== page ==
“Does (you name the technique — Internet dating, speed dating, going to singles events) work?” is always a question that stumps me. “Compared with what?” I ask. Compared with doing nothing, speed dating probably works pretty well. Anything is better than nothing, and what’s the likelihood that doing nothing will “work”? As our cat Peri says, “Not good, Dad. Not good.”
Does speed dating “work” better than Internet dating? Who knows? But what I am sure of is that the more you do to make finding a mate more likely, the more likely it is that you will find the love of your life. I do hear more and more reports of couples who met at speed dating events, just as it is not at all uncommon for new romance clients to tell me that they know one or more couples, now married, who met on the net.
Speed dating puts the all-important “Chemistry,” that illusive “something” most singles look for in a potential partner, stage center. Checking out “chemistry” usually has to wait until the first face-to-face meeting with Internet daters. Not a problem with speed dating: Here’s you chance to check for chemistry with a dozen or more candidates, no time wasted.
Most of us feel that “chemistry” or attraction is an important part of romantic love. But how do you know that the excitement you feel is a healthy attraction? How do you know the feeling is not fear, or a tapping into a not-so-healthy past experience?
Research came out that supports both the “working” of speed dating and Internet dating. Here’s what’s came out about speed dating: Researchers at the University of Pennsylvania worked with Loveawake to collect data on 10,526 anonymous participants of speed dating events.
Robert Kurzban, the research leader, said that most participants made their decisions with three seconds. Since participants have no prior information about the other candidates, they make their decisions based solely on first impressions, that “chemistry” again. Malcolm Gladwell wrote about similar observations, that contrary to what the individuals at speed dating events SAY they want beforehand, they decided whether or not to pursue a relationship based on intuitive, non-verbal information.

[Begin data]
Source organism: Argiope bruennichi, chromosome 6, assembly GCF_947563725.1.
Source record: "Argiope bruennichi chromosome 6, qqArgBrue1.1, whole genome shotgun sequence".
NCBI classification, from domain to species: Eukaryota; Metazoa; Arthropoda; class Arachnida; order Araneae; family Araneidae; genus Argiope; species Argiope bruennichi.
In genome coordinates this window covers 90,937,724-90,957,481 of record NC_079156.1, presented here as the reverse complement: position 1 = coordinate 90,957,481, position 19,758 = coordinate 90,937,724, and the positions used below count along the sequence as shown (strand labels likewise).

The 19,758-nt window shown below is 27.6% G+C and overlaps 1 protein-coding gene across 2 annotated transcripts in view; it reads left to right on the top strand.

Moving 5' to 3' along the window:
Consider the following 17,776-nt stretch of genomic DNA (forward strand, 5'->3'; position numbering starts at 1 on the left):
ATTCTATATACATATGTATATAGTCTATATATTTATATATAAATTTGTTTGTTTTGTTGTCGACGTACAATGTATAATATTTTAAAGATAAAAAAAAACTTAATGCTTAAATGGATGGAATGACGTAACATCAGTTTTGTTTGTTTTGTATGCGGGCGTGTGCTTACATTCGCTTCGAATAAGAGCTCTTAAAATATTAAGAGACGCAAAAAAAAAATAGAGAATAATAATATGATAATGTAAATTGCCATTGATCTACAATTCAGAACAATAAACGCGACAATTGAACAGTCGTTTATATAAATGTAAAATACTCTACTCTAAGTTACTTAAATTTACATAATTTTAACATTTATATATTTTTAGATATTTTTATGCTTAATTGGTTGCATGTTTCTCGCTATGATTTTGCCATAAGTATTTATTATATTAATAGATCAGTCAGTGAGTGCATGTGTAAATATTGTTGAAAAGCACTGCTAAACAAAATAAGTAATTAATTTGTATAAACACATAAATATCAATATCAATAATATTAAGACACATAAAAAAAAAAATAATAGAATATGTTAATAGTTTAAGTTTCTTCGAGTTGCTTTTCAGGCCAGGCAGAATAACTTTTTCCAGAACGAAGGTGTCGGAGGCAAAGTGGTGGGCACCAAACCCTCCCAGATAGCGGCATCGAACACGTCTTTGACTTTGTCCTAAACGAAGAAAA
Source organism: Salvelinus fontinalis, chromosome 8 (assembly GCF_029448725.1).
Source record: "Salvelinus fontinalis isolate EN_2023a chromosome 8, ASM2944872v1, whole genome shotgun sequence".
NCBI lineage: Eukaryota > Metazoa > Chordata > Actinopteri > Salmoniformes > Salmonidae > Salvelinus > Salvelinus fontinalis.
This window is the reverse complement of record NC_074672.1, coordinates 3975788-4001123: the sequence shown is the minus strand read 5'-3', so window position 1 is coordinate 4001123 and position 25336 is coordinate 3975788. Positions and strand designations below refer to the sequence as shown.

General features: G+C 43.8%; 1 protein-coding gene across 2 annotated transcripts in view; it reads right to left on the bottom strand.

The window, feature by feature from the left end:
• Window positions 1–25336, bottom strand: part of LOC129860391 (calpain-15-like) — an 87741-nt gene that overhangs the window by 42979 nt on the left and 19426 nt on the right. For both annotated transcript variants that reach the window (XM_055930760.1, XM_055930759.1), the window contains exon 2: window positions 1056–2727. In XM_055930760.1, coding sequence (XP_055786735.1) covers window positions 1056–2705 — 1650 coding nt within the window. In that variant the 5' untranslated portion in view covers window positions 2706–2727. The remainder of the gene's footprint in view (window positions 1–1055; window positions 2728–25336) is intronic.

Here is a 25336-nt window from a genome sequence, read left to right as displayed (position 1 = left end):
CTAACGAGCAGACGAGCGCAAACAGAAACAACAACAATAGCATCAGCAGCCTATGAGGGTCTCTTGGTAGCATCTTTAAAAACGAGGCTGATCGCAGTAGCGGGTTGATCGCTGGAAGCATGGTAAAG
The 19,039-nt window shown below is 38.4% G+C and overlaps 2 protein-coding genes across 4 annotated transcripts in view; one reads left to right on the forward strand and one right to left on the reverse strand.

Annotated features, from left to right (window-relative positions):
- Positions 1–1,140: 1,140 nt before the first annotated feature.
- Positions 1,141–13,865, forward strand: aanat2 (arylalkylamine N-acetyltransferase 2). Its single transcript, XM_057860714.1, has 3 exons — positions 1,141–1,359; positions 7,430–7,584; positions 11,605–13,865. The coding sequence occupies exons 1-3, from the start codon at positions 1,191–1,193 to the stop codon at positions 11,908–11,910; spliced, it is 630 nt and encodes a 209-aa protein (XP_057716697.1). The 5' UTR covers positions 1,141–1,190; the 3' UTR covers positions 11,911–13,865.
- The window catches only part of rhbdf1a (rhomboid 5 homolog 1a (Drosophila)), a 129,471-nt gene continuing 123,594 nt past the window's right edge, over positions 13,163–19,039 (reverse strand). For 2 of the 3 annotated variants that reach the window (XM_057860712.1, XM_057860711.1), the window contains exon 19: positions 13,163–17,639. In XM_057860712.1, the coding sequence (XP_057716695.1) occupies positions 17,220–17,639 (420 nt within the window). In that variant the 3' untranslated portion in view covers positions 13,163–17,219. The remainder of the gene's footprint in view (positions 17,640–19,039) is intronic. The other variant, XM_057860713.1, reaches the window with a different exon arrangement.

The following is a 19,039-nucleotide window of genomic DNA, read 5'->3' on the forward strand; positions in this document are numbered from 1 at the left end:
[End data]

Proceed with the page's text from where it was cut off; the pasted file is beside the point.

What this research is not able to say though is if the initial attraction found at a speed dating event can then translate into a good, solid long-term commitment. The research on Internet dating, however, does seem to indicate that if the participants who met online used the Internet and the telephone to get to know each other before meeting, they were highly likely to want to meet again, and even pursure the relationship for at least months.
Here are some positives I have been hearing: As you could imagine, speed dating would be particularly suited to cities where you would have a big draw of like to like. In other words, filling up an event with enough professional men and women in a certain age range would be possible. Or sports fans or music lovers. Interestingly, the ages specified for the groupings are often three to five years younger for women than men.
While that follows usual dating patterns of men dating younger women, if you are older and female, ouch! The pickings (and events) are slim and far between. Often, too, the events will have a cut off age, like 35 or 40. Older folks — male or female –may be out of luck. Here’s and interesting tidbit: More women tend to sign up for speed dating events, but more men actually show up.
A commonality between speed dating events and Internet dating sites is that people going to speed dating events are there for one purpose only — they are interested in meeting someone who also is available, and they are paying to do so. That alone lends a note of seriousness, and of course, self-screens out anyone who is not.
If chemistry is important to you, then you may want to give speed dating a try. But be aware of your less healthy relationship patterns. And if you are over 40 and female, let me know if you actually find an event that will accept you.